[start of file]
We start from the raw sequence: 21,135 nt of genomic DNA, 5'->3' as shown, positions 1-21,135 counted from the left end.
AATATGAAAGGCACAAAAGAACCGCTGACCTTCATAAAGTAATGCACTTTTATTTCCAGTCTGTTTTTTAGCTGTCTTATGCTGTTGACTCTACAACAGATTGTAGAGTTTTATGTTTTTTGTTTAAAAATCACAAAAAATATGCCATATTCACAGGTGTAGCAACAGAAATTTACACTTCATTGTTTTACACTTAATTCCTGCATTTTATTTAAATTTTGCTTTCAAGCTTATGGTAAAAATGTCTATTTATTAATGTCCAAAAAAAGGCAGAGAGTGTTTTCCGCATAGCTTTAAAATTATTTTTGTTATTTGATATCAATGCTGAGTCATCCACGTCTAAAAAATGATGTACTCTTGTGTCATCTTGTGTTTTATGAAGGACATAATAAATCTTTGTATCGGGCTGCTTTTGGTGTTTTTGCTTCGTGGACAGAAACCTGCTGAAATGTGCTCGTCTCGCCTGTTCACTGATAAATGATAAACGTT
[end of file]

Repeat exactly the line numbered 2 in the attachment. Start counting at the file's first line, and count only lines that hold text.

AATATGAAAGGCACAAAAGAACCGCTGACCTTCATAAAGTAATGCACTTTTATTTCCAGTCTGTTTTTTAGCTGTCTTATGCTGTTGACTCTACAACAGATTGTAGAGTTTTATGTTTTTTGTTTAAAAATCACAAAAAATATGCCATATTCACAGGTGTAGCAACAGAAATTTACACTTCATTGTTTTACACTTAATTCCTGCATTTTATTTAAATTTTGCTTTCAAGCTTATGGTAAAAATGTCTATTTATTAATGTCCAAAAAAAGGCAGAGAGTGTTTTCCGCATAGCTTTAAAATTATTTTTGTTATTTGATATCAATGCTGAGTCATCCACGTCTAAAAAATGATGTACTCTTGTGTCATCTTGTGTTTTATGAAGGACATAATAAATCTTTGTATCGGGCTGCTTTTGGTGTTTTTGCTTCGTGGACAGAAACCTGCTGAAATGTGCTCGTCTCGCCTGTTCACTGATAAATGATAAACGTT